We could use a little economic disaster
The recovery is stalling because the government intervened too soon. A little disaster goes a long way to wipe out bad business.
More Disasters, Please!Skip to next paragraph
Bill has written two New York Times best-selling books, Financial Reckoning Day and Empire of Debt. With political journalist Lila Rajiva, he wrote his third New York Times best-selling book, Mobs, Messiahs and Markets, which offers concrete advice on how to avoid the public spectacle of modern finance. Since 1999, Bill has been a daily contributor and the driving force behind The Daily Reckoning (dailyreckoning.com).
Subscribe Today to the Monitor
Whoa. Tuesday’s gains had disappeared before traders’ coffee had gone cold, yesterday morning. The Dow ended the day down 173 points…signaling what looks like a 7th straight week of losses. Stay tuned.
Oil ended the down at $95. The dollar went up.
The trouble with the financial catastrophe of ’07-’09 was that there wasn’t enough of it.
“What recovery?” asks TIME Magazine this week.
There is no recovery. Of course, you knew that, dear reader.
But what no one seems to know is ‘why’. So we’d like to make a small contribution to the intellectual life of the economics profession and the popular understanding of the events before, during and after the crisis of ’07-’09. That is, we’d like to explain.
How come the economy is so listless? How come there are so few jobs? How come house prices are falling?
We’ll tell you. Because the dopes running economic policy didn’t give catastrophe a chance! Instead of letting disaster wipe out all the bad investments, bad investors, bad bankers, and bad businesses, the feds pumped in money to keep them going. Well, guess what. They’re still going!
Four years after the crack up in the US subprime debt market, there is still no sign that things are getting back to ‘normal.’ Growth rates are low or negative – 1.8%, 0.5% and minus 3.5% in the US, Britain and Japan, respectively. Decent jobs are hard to find. Household earnings and balance sheets are sinking.
The only positive thing that can be said is that we dodged a worse disaster. In Japan, for instance, economist Richard Koo credits financial officials. Through 20 years of on-again, off-again deflation, they avoided a big loss in GDP and kept everyone working. Yes, stocks and real estate fell 80%…but by bailing out big business and the banks, catastrophe was averted.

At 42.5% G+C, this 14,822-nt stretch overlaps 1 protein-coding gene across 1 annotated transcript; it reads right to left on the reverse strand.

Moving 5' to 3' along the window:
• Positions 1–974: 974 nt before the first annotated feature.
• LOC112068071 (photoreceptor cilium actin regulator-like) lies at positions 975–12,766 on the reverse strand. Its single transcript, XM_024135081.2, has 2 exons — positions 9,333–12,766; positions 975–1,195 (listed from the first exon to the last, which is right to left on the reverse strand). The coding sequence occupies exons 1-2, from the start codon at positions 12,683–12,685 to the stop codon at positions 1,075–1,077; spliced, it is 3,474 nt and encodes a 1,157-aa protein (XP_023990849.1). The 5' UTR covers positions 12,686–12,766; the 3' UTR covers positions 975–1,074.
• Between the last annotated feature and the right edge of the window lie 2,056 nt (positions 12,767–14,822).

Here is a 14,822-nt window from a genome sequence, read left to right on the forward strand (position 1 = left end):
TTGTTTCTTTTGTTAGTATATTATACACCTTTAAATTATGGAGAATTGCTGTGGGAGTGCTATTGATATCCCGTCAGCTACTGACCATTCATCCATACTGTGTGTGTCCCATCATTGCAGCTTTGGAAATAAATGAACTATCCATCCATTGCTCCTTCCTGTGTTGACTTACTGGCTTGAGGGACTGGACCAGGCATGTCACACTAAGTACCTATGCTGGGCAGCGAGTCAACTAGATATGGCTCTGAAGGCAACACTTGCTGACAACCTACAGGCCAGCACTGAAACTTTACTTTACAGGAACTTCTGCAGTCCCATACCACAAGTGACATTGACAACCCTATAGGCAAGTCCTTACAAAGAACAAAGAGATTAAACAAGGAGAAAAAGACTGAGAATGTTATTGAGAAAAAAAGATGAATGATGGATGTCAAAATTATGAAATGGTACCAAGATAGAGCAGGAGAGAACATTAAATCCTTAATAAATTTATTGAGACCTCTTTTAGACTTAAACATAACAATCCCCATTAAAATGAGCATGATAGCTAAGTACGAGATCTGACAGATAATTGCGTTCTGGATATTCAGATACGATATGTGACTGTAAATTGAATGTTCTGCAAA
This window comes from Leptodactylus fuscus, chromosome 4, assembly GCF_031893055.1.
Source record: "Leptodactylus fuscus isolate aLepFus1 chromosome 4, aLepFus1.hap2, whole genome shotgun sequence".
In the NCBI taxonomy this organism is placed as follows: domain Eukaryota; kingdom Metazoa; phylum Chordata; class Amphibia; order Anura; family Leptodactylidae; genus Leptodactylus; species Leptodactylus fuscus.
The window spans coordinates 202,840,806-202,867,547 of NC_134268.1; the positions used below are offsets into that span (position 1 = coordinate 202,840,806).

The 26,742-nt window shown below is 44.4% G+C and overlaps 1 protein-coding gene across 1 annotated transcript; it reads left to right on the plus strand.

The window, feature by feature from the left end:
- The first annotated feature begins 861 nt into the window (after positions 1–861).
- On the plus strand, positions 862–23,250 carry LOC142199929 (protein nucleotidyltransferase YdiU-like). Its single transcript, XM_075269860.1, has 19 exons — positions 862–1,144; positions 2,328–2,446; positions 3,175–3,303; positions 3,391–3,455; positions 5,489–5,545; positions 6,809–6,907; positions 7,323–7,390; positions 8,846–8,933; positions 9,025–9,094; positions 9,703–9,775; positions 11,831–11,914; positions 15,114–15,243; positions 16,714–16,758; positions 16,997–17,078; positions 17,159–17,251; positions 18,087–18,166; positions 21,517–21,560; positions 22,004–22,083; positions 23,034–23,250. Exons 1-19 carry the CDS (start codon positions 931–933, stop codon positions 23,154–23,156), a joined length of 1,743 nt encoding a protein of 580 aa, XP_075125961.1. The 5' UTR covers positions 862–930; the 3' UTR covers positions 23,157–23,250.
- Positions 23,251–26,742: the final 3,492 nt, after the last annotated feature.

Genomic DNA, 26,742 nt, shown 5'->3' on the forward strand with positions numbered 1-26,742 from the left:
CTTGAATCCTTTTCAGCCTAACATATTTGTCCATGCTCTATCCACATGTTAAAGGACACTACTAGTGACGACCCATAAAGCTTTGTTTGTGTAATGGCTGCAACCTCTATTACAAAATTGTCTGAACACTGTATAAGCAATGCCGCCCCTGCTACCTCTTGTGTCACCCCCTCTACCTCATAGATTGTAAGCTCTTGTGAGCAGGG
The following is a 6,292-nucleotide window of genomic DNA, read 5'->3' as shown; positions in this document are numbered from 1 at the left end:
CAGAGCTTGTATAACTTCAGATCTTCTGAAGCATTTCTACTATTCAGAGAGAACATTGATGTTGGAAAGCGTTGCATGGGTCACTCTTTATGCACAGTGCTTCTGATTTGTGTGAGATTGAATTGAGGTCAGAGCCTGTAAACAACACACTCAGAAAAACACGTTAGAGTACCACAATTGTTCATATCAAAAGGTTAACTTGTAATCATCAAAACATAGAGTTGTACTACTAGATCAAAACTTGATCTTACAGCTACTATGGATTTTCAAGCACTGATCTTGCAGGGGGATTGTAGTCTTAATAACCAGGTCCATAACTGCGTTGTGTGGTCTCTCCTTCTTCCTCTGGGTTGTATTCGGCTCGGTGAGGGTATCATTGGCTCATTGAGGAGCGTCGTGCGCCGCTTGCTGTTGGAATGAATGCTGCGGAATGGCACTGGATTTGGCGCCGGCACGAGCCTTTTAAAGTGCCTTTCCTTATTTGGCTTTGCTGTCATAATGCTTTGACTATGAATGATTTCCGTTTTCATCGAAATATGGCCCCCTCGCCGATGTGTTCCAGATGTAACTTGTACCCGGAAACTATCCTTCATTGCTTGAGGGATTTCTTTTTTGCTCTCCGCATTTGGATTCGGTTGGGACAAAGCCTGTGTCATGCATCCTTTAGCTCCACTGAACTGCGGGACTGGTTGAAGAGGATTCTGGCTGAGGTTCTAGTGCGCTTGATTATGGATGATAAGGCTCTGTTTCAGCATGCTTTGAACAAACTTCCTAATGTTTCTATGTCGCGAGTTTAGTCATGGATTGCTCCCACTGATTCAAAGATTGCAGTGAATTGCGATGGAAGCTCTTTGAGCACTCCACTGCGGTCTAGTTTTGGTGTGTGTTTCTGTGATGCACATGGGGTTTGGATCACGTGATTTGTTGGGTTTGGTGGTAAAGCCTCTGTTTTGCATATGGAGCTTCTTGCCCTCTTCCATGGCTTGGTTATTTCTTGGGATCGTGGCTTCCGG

Then, in ’08-’09, it was the West’s turn to duck. Says former US Treasury Secretary Laurence Summers: “We averted Depression in 2008/2009 by acting decisively.” In America, Ben Bernanke, Barack Obama, Tim Geithner and everybody else rushed to save the economy, just as the Japanese had done before them. Bernanke warned Congress that if they didn’t pass the TARP legislation immediately, “we might not have an economy on Monday.”
He should have shut up.
Then, he levered the Fed’s balance sheet so that it acted like a dike. The floodwaters passed; the US economy was spared.
These efforts too were successful. Every economy in Europe is still afloat. Barely.
“Traditionally, the US economy has recovered robustly from recession,” continues Mr. Summers in The Financial Times on Monday, “…within a couple of years after the only two deep recessions of the post first world war period, the economy grew in the range of 6% or more – that seems inconceivable today.”
We’re not even close. Since the crisis, growth in the US has averaged less than 1% a year. Properly adjusted for inflation and population growth, per capita GDP has declined and is now almost certainly negative by more than 2%. This explains why millions of people remain jobless 2 years after the recession supposedly ended. Ten million fewer people have jobs now than 5 years ago. The official unemployment rate is back over 9%, with 25 million who lack full time work.